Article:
EDITORIAL: Multicultured, but still one community
June 10, 2010
In the first part of our series on Lake Tahoe’s Latino community last week, we talked about their unique role and importance in our communities as a whole. This week, we begin to narrow that focus on the education aspects that affect this community – both immigrants and natives – and next week, we’ll look at the economic/business aspect.
Any series about a specific demographic mandates that we look into their community identity, and how they view themselves in regard to the larger region, as well as how others view them. Are they hidden behind fences, or are they involved and in the open? Are they ridiculed in community meetings as a burden or accepted and welcomed for a different point of view?
We can state as a fact that you could answer all those questions in the affirmative – which is why these are never black-and-white topics, and our series is not about arriving at a resolution, but explaining the grey area in which we all live.
For example, the Latino community’s local involvement is often ridiculed unfairly and inaccurately. When the Tahoe Truckee Unified School District reconfigured its schools last year, the Spanish-speaking and Latino population showed up in large numbers. They asked questions. A few offered to help clean our schools and feed our students instead of placing that burden on the taxpayers. Most recently, we witnessed nearly 50 percent of the turnout for our area clean-up days was from our Latino and Spanish-speaking neighbors. It was a strong message that we are one multicultured community, but one community nonetheless.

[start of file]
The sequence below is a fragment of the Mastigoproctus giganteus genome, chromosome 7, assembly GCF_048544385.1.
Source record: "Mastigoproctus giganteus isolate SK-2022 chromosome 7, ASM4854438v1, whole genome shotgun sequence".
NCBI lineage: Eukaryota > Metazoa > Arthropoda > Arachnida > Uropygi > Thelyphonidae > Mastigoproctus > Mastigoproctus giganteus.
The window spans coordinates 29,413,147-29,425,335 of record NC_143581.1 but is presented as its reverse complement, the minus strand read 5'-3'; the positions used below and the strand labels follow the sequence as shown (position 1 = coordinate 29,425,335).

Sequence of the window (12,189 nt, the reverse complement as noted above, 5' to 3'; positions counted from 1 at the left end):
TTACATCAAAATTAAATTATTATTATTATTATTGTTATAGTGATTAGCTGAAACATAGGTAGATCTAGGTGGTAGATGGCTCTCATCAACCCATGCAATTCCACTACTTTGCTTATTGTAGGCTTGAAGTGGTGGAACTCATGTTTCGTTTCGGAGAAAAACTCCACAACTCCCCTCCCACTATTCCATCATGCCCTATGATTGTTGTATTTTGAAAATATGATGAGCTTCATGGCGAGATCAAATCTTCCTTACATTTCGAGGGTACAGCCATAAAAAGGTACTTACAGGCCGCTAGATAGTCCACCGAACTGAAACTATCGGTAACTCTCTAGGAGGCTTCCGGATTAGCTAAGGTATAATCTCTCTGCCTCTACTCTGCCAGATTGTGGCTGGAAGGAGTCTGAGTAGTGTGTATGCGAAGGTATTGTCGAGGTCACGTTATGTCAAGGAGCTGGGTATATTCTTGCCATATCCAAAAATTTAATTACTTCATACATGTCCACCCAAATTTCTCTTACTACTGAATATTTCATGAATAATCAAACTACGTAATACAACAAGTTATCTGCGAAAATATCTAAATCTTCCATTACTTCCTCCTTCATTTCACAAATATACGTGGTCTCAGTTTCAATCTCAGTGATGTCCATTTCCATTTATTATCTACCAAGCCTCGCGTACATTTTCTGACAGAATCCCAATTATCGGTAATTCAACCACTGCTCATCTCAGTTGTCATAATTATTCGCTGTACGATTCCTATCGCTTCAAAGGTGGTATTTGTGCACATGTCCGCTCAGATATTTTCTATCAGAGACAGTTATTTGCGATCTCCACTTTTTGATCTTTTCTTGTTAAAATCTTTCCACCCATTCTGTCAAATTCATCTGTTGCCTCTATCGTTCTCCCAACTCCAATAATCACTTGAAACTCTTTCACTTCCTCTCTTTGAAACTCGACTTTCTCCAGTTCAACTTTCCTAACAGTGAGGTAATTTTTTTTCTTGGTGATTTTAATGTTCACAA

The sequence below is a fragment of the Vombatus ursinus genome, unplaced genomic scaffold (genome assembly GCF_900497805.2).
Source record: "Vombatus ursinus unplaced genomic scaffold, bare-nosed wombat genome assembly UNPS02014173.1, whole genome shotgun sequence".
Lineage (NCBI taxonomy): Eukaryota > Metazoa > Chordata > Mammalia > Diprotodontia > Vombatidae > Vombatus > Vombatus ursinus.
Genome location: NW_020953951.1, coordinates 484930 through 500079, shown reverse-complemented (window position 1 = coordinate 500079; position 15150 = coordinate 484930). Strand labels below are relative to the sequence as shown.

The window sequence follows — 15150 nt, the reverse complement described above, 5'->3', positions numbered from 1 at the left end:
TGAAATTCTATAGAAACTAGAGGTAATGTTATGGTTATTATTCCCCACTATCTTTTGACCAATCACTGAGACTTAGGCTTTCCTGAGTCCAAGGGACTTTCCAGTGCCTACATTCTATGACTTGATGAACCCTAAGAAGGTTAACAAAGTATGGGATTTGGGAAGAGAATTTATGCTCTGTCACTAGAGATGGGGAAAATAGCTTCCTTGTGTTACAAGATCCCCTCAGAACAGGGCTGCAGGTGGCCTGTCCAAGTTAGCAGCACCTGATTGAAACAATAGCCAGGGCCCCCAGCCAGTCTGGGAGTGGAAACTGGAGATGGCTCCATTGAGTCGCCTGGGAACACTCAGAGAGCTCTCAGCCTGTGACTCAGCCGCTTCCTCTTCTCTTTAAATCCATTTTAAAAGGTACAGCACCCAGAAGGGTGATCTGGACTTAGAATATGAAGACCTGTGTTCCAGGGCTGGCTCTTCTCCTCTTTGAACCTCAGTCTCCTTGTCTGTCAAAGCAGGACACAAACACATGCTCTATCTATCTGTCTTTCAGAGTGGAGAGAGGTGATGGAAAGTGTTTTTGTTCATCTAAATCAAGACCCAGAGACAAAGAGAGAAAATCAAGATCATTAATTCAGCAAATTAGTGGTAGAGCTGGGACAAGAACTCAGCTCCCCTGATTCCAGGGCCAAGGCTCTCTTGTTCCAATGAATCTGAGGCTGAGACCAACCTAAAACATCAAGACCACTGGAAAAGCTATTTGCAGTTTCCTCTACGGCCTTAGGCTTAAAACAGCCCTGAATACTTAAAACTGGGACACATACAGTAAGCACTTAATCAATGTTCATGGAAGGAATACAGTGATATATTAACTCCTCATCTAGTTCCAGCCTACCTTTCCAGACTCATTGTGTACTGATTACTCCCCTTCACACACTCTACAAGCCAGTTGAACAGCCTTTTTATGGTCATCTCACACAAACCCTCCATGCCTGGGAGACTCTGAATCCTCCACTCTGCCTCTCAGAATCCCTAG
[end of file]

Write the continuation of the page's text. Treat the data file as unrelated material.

We hope this series continues to show the ways the Hispanic community participates to make our community stronger, healthier and more interesting, and that we see more commonalties among races and cultures than differences. We all chose to live here, which gives us a common platform for community discussion across cultures that should never be ignored – because this inherently means we should all want to make it a better place to live.